Response to periodontal therapy in patients who had weight loss after bariatric surgery and obese counterparts: A pilot study

Dima Lakkis, Nabil F. Bissada, Alan Saber, Leena Khaitan, Leena Palomo, Sena Narendran, Mohammad S. Al-Zahrani

Research output: Contribution to journalArticlepeer-review


Background: Periodontitis and obesity are both chronic health problems, and the literature supports an association between the two. Weight loss after bariatric surgery (BS) has been shown to decrease overall mortality as well as the development of new health- related conditions in morbidly obese patients. The present study aims to assess whether significant weight loss would improve the response to non-surgical periodontal therapy in obese patients. Methods: This study included 30 obese (body mass index >30 kg/m2) patients affected with chronic periodontitis. Of these, 15 patients had previously undergone BS and lost ≥40% of their excess weight for ≥6 months after surgery. The other 15 patients were also obese but did not have the surgery, nor did they lose weight to serve as a control group. All participants received non- surgical periodontal therapy (scaling and root planing and oral hygiene instructions). Probing depth (PD), clinical attachment level (CAL), bleeding on probing (BOP), gingival index (GI), and plaque index were measured at baseline and at 4 to 6 weeks after the periodontal treatment. Descriptive statistics, linear mixed-effects models, and linear regression models were used for data analysis. Results: The mean age of the study participants was 47.1 ± 11.5 years, and 36.7% of the participants were males. There was a statistically significant improvement after periodontal therapy in the BS compared with the obese group (P<0.05). The PD had a mean reduction of 0.45 mm in the BS group versus 0.28 mm in the control group. The reduction in CAL was 0.44 mm versus 0.30 mm, percentage of BOP sites was 16% versus 15%, and GI was 1.03 versus 0. 52 in the BS and control groups, respectively. Conclusion: An improved response to non-surgical periodontal therapy is observed in obese patients who had significant weight loss after BS compared with obese patients who did not have such a surgery.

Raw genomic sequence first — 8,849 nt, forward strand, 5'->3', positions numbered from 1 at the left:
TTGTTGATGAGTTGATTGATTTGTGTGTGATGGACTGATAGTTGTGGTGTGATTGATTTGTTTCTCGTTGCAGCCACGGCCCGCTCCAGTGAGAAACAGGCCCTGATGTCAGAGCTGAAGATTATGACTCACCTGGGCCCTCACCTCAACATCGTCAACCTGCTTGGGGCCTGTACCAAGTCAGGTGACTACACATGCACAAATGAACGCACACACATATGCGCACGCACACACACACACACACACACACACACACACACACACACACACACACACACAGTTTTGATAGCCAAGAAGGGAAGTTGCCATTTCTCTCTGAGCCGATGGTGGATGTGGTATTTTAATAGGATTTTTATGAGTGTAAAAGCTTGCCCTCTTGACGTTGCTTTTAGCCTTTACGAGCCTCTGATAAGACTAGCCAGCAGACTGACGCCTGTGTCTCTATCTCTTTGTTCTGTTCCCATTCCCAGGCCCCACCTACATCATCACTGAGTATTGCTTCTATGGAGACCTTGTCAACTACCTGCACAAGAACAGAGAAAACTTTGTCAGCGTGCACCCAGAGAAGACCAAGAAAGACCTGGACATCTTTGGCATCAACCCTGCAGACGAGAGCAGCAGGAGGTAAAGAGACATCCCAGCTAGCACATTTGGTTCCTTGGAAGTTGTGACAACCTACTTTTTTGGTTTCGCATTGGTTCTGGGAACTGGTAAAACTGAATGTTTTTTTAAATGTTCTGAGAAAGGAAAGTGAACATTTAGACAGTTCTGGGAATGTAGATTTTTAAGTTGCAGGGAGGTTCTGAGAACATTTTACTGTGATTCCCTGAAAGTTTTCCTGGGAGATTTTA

Original languageEnglish (US)
Pages (from-to)684-689
Number of pages6
JournalJournal of periodontology
Issue number6
StatePublished - Jun 2012


  • Bariatric surgery
  • Obesity
  • Periodontal diseases
  • Periodontitis
  • Weight loss

ASJC Scopus subject areas

  • Periodontics


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